Among the new categories at Cannes this year, there was one with the intriguing name Creative eCommerce. The Grand Prix winner in this category was “Xbox Design Lab Originals: The Fanchise Model.”
Xbox had begun a controller customization service on its e-commerce site, but as the controllers cost 50% more than regular ones, sales had languished. The brand established a system—not a franchise, but a “fanchise”—whereby fans could customize, promote and sell their own custom designs. It was a roaring success. Fans promoted and created buzz for their designs themselves, and received a share of the profit for doing so, creating “gamer entrepreneurs.” The system did not hastily chase immediate sales, but became an example of realizing a long-term commitment to building a new form of business.
In terms of commitment, Kingo, which won the Product Design Grand Prix, is another shining example.
A kit comprising a compact power generator coupled with software that enables the prepaid purchase of energy, Kingo was developed by the Guatemalan solar power generation company of the same name for people who live in areas that don’t yet have access to electricity. The product does not require an internet connection, enabling even a village handyperson to purchase the amount of power they require.
Kingo not only developed an innovation that turns the sun’s benefit, which anyone can receive, into electricity. Its product development thought all the way through to the ideal users and specific ways they would use it.
Kingo didn’t just create a clever product and leave it at that, it took responsibility right up to firmly embedding the product in people’s lives. You can feel the gentle perspective and deep commitment of the people who designed the product.
Commitment appears in many different forms
The case that follows is one of full commitment to production quality and entertainment value.
A trailer for a “sequel” to the fondly remembered Crocodile Dundee was aired during the Super Bowl.
The original movie dominated the second half of the 1980s. And there were actually two subsequent sequels. Naturally, everyone got excited about the new “sequel,” but it turns out that Dundee: The Son of a Legend Returns Home was a PR film for Tourism Australia.
The story was that the son of Crocodile Dundee, the legendary hero of the original movie, was visiting Australia from the US to explore the outback, enjoy the dining scene and meet the locals. With a swag of ultra-famous Australian actors appearing in the trailer, viewers are taken in that it could only be a movie. The actor who played the original Dundee even has a cameo, raising the pulse of everyone who remembers him.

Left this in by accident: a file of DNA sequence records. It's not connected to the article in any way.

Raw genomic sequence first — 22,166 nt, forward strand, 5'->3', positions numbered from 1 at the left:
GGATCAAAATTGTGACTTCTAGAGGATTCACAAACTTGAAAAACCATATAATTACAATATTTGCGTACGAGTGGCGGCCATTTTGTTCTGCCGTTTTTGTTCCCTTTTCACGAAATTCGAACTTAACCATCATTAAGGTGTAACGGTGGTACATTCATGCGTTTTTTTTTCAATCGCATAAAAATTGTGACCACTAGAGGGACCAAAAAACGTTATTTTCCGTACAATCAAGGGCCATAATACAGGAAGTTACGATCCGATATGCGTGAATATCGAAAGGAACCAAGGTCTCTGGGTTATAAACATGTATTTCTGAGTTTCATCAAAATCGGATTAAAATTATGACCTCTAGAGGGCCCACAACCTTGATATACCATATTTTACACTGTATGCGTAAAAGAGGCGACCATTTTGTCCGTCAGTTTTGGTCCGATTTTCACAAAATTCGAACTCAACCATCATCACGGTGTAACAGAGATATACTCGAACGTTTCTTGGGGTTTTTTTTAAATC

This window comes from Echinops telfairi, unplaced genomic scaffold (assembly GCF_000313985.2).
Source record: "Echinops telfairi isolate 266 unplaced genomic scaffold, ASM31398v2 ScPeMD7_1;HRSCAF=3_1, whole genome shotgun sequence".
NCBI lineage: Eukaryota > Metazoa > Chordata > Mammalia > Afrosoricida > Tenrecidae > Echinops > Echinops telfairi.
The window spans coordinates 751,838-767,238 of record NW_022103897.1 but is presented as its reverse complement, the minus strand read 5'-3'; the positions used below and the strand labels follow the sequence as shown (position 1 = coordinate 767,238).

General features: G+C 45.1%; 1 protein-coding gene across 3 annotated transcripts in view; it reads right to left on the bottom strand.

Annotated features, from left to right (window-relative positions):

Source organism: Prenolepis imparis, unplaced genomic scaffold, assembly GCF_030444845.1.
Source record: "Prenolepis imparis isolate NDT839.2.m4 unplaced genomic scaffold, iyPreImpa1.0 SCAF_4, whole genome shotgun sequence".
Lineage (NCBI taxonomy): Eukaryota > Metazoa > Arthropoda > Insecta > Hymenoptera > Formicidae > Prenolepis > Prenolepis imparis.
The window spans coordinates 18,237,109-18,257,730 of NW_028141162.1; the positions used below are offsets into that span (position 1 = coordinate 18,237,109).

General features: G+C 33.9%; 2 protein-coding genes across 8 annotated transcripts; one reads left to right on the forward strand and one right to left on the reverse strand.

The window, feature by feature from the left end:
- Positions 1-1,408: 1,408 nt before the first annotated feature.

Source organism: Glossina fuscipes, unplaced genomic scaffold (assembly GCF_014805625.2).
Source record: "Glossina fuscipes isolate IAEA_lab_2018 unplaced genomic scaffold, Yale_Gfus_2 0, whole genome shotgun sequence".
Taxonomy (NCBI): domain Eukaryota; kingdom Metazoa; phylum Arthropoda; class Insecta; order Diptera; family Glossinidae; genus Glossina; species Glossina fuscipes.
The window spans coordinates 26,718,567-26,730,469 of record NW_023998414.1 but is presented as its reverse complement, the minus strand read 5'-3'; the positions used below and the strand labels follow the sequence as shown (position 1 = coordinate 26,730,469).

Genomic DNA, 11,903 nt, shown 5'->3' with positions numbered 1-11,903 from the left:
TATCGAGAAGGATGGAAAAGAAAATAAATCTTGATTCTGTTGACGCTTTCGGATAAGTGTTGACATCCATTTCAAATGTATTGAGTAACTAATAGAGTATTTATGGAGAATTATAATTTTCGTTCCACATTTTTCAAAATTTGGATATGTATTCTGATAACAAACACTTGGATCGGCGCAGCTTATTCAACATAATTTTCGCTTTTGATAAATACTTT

But the penny begins to drop and eventually the narrator gives the punchline, “This isn’t a movie. It’s a tourism ad for Australia.” It is so real that viewers are taken aback by the enormity of the surprise. Tourism Australia is proactively trying to lure tourists and this video will certainly have played its part.
Without movie-quality production and entertainment value, we’d all have seen through the subterfuge from the beginning and the work would have flopped. The commercial was committed to going all the way. The actors that appeared in the film apparently accepted the job of promoting their country for free. Winning their commitment, too, showed great creativity.
“Hacking” is looking to be part of—no—a symbol of the times. And “commitment” is something we are taking further than ever before. These were the things that I was most struck by at this year’s Cannes Lions.
I was able to interview Burger King’s Fernando Machado, the Global CMO who is key to the company’s communication activities.
His criteria when choosing ideas are:
・Is it a good match for what our brand stands for and its tone of voice?
・Which ideas have the highest voltage and “talkability” for these times?
Fernando explains with a smile that because he makes sure to follow these criteria, even if the team gets some of the ideas wrong, there is no damage to the brand. “Even if we get it wrong, it’s just that people are not talking about it as much as we were hoping for. So there is very little down side. Our briefs are extremely simple. For instance, it might just be ‘we stand for everyone.’ Then from all the proposals, we choose those that meet the two criteria I mentioned and deliver them to the world. We just get totally lost in doing that.”
Behind this is a kind of optimism that creativity can solve whatever problem they are facing at that particular moment. The more complex the world becomes, the greater the need for simple, breakthrough creativity.
Let’s all aim to fully leverage the power of optimist and believe in creativity.